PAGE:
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Greengauge 21 on the first National Infrastructure Assessment

The first National Infrastructure Assessment, published yesterday by the NIC, provides the rare perspective of a comprehensive assessment of the nation’s needs over the next 25+ years.

Having considered all the exciting developments ahead in areas such as autonomous vehicles, the Assessment re-states the significant role that rail plays in connecting city centres and in providing the transit systems that enable larger cities to grow and prosper. It foresees a switch in emphasis ahead, with a progressive refocussing of rail spend away from intercity links – once HS2 is implemented by 2033 and Northern Powerhouse Rail (NPR) is completed some years later – towards major increases in rail spend on networks for large cities.

We think that’s the right call – and in our recent ‘Beyond HS2’ report, we argued for greater use of main line upgrades once HS2 is complete, with just 100 miles of further new purely high-speed lines, alongside a new programme of major rail investment for the city regions of Liverpool, Manchester, Bradford, Leeds, Newcastle and Birmingham.

But there are omissions in the NIC’s report. The strength of rail in freight markets – for ports, for the construction sector and for national retail distribution – is missing.   We will need to see how the NIC’s upcoming freight sector review addresses this short-coming, and whether it rows back from a previously stated – but surprising – trust in unproven lorry platooning technology as a better way forward than getting more freight on rail.

The NIC’s otherwise perceptive analysis also overlooks a key aspect of investment in city centre-city centre rail networks as provided by for HS2 and NPR, which is this: these projects, by adding rail capacity into major city centres help unlock existing railways to carry substantially more commuter rail services.  Intercity, regional and stopping trains have to fight for space on the main lines into our regional cities.  Once new intercity routes into cities such as Birmingham, Manchester, Liverpool and Leeds are built, there will be space for major restructuring in favour of local commuter services.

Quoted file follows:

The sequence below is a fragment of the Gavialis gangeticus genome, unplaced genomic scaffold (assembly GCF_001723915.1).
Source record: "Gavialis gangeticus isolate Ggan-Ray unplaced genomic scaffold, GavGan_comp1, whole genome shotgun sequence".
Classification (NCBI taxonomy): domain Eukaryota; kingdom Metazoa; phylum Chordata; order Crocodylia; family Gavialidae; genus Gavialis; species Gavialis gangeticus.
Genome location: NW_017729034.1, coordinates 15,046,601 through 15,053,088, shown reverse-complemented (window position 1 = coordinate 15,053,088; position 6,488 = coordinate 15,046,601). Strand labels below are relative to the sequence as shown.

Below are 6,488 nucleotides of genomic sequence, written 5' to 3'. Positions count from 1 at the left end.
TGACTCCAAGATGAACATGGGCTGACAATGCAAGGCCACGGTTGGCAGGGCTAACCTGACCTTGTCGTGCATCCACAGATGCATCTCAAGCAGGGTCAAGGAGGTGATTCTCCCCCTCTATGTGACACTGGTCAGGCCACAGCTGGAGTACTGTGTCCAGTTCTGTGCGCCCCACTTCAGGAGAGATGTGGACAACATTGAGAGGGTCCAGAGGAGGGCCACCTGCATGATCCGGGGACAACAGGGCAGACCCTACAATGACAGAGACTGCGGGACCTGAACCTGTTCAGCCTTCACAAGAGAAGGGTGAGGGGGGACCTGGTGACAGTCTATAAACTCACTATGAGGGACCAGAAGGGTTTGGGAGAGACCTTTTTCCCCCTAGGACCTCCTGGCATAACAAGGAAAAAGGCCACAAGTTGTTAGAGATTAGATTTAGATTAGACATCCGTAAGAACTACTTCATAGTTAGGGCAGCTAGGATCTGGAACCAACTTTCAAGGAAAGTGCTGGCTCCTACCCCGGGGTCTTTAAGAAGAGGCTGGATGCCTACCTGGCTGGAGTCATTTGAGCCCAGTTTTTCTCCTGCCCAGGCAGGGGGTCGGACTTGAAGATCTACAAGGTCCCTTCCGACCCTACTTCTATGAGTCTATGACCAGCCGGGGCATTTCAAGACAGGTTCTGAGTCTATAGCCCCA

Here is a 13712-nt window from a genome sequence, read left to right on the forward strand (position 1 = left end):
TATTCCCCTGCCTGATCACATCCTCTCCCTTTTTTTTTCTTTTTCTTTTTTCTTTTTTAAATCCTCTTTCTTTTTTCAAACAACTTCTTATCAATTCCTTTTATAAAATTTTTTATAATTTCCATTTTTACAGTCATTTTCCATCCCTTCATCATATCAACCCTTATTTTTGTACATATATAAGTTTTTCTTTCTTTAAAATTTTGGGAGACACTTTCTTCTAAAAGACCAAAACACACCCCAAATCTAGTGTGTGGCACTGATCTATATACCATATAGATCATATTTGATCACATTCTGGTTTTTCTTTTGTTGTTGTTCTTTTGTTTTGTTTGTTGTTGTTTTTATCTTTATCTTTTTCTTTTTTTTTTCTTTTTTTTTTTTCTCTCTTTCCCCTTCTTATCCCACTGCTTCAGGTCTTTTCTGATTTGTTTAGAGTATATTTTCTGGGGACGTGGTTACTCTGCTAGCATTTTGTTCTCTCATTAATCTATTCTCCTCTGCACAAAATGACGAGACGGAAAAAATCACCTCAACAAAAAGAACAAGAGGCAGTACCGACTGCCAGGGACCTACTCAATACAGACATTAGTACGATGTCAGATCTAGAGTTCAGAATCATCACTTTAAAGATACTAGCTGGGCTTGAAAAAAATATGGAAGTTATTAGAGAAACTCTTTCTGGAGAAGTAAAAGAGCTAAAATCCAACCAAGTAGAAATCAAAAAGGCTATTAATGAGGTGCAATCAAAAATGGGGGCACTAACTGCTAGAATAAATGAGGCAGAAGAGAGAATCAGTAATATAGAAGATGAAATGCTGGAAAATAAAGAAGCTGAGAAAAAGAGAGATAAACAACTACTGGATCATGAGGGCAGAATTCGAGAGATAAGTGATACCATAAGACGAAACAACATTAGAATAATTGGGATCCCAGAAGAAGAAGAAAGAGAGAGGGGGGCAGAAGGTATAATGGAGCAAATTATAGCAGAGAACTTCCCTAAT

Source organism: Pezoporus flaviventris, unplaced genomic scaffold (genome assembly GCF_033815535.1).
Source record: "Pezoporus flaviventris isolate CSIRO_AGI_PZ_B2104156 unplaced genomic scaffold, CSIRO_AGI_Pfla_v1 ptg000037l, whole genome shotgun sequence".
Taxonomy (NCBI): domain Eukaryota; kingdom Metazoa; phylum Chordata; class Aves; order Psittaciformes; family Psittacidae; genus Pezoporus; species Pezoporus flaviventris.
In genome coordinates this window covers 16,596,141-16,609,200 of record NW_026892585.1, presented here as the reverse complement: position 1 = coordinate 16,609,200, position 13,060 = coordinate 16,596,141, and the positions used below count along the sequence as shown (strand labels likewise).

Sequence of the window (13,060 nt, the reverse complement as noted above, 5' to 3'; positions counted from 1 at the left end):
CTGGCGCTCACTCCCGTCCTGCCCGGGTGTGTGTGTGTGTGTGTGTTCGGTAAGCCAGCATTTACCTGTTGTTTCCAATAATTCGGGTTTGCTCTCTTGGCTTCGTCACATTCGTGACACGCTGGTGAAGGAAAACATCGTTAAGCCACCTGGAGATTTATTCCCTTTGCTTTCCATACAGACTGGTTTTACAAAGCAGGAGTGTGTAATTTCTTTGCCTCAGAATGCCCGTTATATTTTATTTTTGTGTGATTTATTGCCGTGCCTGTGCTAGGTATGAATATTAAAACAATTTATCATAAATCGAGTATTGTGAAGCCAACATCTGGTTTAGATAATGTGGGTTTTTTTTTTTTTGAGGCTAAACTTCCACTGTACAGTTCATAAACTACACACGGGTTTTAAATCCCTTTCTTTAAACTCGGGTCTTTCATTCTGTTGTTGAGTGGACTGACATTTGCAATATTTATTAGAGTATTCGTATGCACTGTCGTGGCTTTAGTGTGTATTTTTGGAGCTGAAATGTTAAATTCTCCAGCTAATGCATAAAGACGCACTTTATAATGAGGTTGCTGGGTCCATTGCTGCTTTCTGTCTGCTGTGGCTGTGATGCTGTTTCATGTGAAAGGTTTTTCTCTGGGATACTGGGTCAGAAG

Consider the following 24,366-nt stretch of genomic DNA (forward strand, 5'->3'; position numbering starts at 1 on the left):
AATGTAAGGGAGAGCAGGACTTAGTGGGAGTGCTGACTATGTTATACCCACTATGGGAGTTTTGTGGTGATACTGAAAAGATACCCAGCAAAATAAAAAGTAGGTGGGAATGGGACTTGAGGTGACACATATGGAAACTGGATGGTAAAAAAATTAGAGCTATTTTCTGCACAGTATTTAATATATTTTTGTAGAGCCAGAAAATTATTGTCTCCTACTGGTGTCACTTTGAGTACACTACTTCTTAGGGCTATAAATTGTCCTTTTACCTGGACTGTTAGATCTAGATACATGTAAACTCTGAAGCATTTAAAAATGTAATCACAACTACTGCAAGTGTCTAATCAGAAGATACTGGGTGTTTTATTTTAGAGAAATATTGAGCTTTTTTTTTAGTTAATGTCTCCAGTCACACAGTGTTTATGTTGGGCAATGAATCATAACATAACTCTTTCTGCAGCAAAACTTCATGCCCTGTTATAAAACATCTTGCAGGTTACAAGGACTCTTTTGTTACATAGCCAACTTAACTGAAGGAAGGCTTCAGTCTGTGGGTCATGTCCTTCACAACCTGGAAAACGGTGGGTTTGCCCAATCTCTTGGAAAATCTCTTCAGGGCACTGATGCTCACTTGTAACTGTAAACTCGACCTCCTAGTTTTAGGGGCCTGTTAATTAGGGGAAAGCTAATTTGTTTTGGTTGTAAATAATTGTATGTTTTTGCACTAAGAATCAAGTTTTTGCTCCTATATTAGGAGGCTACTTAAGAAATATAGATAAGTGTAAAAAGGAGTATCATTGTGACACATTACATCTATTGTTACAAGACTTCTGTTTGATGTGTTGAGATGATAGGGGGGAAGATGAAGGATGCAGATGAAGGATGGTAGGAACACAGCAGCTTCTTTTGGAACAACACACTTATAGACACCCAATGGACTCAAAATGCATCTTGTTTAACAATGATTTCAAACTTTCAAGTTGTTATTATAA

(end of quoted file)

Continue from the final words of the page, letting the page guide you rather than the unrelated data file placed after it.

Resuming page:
In the case of NPR, where the cities it connects are close together, with over-lapping commuter catchments, the benefit to city-region labour markets from better commuter services will be as significant as the business to business benefit that comes from better city to city connectivity.

In practice, the National Infrastructure Commission has been set a limit for public spending on infrastructure (as percentage of national GDP).  Transport inevitably dominates its forward financial plan (because so many other parts of the national infrastructure are privately owned and funded, or – like health and education –  come under Government Departmental spending plans). But because of the %GDP cap, the Commission is unable to argue for an upturn in Government investment in infrastructure, thus being denied the opportunity to drive the improvement of the UK’s lagging international competitiveness by one of the few devices available: better infrastructure to overcome the inefficiency of congestion and deliver better health and quality of life outcomes.

Finally, and somewhat mysteriously, having argued so persuasively on the need for the infrastructure to support a switch to electric vehicles on the road network, the NIC is surprisingly silent and ducks any comment on the need to electrify the national rail network to achieve similar goals.  Electrifying any kind of transport is costly, but as continued evidence of pervasive climate change mounts up, the urgency of doing so is becoming ever clearer.  Switching the national fleet of 30m+ road vehicles has a substantial implication for electrical power generation and distribution as the Assessment acknowledges, whereas fully electrifying the rail network would add only a couple of percentage points to overall electricity demand.

The National Infrastructure Assessment can be access in full here